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Millie, this afternoon, hiding in the shade of a huge fern, discovered lungwort (pulmonaria) blooms are tasty!

But spring is here and she is tired of  her solitary life. She lets me carry her to where I am sitting in the sun, or pulling weeds. She hangs out briefly, but soon finds cover…running under, or onto, the porch, burying herself in a big fern, or finding shelter under a rhody.  She and Abby ignore one another. Abby does not make the connection between the chicken breasts in her homemade food and Millie, but one look at Millie, you can see it is hard to connect her to most anyone’s idea of a chicken!

Millie has body control ‘issues’. Occasionally she stumbles and falls over, my theory is it’s caused by the feathers sticking out from her feet, even though they are clipped back. When she runs, or tries to fly, once she gets started there is a momentum she seems unable to control…..stopping is a clumsy crash landing.

Millie is a character.

And she symbolizes the end a dream I never quite succeeded in fulfilling. Unexpected challenges with the body were never part of my childhood dream of living in the country. The first three years I had mononucleosis, which morphed into CFS/FMS. Neuromuscular and structural conditions were made worse by cutting, splitting and stacking firewood, digging in gardens, cleaning out a cow stall, hauling hay bales, etc. It all compounded to rein in my vision of how I imagined my dream would unfold.  There were the demands of full time jobs, some times long hours…and two years studying for an MS in psychiatric rehabilitation. None of these ‘distractions’ were conducive to the daily requirements of a country lifestyle. (Pre-Mike, I lived here alone for ten years, pretty much ‘doing it all’ when it came to everyday tasks, chores, and projects.)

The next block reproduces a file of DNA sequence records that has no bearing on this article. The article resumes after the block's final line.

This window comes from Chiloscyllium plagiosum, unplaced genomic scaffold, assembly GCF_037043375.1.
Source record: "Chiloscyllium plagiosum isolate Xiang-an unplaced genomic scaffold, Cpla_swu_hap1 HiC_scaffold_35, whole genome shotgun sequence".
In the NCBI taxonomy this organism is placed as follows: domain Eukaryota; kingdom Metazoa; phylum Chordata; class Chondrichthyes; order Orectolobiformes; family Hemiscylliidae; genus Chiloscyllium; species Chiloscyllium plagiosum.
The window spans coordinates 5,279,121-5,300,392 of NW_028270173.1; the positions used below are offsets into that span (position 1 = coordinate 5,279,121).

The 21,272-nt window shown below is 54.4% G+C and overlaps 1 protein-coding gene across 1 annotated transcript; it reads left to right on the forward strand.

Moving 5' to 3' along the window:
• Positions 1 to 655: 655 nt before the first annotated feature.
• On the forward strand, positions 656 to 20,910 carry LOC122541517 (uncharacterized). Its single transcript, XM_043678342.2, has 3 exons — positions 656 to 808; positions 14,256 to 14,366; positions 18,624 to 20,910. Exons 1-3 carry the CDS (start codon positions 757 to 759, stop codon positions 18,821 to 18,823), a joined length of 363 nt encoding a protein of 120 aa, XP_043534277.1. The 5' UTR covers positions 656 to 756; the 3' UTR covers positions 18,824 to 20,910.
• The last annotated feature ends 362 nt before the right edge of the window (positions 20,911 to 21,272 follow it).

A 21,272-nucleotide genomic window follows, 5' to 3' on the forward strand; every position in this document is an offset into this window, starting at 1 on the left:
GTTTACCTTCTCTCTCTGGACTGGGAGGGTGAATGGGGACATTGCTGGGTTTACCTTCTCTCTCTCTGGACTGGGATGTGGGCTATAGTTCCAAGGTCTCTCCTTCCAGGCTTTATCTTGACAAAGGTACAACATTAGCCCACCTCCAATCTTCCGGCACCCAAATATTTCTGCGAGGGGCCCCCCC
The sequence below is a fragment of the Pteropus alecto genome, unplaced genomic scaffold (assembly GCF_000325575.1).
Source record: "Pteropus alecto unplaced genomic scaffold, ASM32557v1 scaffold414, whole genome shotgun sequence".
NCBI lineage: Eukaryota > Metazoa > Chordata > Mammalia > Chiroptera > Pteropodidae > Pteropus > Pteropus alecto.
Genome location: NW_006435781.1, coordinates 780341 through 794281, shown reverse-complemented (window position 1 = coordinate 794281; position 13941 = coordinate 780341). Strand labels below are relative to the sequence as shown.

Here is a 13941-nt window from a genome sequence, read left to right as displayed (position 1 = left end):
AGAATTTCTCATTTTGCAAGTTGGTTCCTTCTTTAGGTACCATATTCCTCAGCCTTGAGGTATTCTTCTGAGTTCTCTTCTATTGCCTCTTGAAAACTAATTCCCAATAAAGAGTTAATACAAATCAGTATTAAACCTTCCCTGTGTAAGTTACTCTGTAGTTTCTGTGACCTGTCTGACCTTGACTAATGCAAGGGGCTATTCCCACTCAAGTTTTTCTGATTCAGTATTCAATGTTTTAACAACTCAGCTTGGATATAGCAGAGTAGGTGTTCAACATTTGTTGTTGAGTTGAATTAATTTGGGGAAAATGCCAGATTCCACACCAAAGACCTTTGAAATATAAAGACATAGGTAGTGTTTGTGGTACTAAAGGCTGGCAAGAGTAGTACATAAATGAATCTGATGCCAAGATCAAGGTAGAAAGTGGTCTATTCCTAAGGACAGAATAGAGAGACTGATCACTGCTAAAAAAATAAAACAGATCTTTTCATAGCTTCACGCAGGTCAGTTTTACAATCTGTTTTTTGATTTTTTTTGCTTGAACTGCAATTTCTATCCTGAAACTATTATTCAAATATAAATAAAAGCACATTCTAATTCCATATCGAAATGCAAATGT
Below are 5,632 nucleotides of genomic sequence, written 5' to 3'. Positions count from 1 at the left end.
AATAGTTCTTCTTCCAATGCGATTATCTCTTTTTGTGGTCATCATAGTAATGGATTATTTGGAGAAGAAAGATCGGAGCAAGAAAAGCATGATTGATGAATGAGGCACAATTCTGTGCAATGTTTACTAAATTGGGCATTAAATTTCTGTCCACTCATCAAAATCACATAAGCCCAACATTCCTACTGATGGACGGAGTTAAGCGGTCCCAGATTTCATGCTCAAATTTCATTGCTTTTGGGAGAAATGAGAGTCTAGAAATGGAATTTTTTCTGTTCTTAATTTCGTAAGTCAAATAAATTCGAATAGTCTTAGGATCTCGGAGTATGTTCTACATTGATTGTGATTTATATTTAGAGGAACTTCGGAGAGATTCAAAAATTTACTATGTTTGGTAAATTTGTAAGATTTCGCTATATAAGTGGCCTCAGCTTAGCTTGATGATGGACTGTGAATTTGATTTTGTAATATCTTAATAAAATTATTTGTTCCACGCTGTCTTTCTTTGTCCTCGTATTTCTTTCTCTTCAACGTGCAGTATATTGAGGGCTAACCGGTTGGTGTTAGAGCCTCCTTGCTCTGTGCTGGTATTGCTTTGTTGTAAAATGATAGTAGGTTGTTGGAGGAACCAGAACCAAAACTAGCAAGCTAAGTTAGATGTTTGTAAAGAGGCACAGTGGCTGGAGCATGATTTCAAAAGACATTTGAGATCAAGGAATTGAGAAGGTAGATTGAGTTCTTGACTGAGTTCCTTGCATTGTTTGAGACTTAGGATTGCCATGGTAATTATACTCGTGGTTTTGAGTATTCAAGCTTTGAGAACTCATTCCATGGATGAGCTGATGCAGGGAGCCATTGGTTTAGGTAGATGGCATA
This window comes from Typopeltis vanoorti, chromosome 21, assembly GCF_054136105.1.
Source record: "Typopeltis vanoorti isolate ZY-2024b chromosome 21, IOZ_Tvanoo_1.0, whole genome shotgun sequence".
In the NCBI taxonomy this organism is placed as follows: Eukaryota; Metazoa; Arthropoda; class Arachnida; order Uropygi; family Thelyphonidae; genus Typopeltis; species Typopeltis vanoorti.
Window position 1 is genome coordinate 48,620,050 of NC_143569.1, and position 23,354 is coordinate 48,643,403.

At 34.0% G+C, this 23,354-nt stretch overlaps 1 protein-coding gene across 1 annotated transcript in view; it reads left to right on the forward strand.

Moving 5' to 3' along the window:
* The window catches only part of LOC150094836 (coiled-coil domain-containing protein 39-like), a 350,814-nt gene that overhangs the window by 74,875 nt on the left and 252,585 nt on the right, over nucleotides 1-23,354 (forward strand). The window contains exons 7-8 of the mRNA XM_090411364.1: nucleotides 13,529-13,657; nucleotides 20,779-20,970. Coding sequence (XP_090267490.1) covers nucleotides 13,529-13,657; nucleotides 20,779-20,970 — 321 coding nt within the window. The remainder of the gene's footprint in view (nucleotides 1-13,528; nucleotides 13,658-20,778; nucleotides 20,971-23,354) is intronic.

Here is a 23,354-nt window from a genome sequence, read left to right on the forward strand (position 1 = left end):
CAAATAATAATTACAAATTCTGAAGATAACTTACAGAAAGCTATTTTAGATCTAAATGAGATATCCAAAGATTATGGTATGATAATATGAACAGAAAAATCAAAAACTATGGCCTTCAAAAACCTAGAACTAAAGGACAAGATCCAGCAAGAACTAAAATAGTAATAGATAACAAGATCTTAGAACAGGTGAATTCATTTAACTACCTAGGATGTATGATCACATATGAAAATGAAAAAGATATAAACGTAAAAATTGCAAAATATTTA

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bantams of many colors